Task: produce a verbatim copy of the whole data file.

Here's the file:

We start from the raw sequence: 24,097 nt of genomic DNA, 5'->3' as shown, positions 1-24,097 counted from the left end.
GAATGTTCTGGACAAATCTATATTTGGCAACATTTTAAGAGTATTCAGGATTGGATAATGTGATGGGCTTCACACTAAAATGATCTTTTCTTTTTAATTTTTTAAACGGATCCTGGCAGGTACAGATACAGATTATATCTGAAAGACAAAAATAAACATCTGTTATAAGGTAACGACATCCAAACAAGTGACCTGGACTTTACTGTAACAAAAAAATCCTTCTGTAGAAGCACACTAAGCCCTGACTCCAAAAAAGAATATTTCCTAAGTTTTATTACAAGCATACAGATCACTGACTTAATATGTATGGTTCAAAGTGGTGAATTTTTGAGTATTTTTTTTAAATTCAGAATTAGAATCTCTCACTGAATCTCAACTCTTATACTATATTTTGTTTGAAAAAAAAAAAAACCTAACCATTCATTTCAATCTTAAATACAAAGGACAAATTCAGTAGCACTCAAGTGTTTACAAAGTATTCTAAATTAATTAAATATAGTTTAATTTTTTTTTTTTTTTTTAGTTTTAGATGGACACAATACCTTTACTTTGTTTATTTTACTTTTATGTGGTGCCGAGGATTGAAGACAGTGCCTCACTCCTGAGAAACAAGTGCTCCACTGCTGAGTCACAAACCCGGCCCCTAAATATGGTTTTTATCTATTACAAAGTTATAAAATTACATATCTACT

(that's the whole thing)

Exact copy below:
We start from the raw sequence: 24,097 nt of genomic DNA, 5'->3' as shown, positions 1-24,097 counted from the left end.
GAATGTTCTGGACAAATCTATATTTGGCAACATTTTAAGAGTATTCAGGATTGGATAATGTGATGGGCTTCACACTAAAATGATCTTTTCTTTTTAATTTTTTAAACGGATCCTGGCAGGTACAGATACAGATTATATCTGAAAGACAAAAATAAACATCTGTTATAAGGTAACGACATCCAAACAAGTGACCTGGACTTTACTGTAACAAAAAAATCCTTCTGTAGAAGCACACTAAGCCCTGACTCCAAAAAAGAATATTTCCTAAGTTTTATTACAAGCATACAGATCACTGACTTAATATGTATGGTTCAAAGTGGTGAATTTTTGAGTATTTTTTTTAAATTCAGAATTAGAATCTCTCACTGAATCTCAACTCTTATACTATATTTTGTTTGAAAAAAAAAAAAACCTAACCATTCATTTCAATCTTAAATACAAAGGACAAATTCAGTAGCACTCAAGTGTTTACAAAGTATTCTAAATTAATTAAATATAGTTTAATTTTTTTTTTTTTTTTTAGTTTTAGATGGACACAATACCTTTACTTTGTTTATTTTACTTTTATGTGGTGCCGAGGATTGAAGACAGTGCCTCACTCCTGAGAAACAAGTGCTCCACTGCTGAGTCACAAACCCGGCCCCTAAATATGGTTTTTATCTATTACAAAGTTATAAAATTACATATCTACT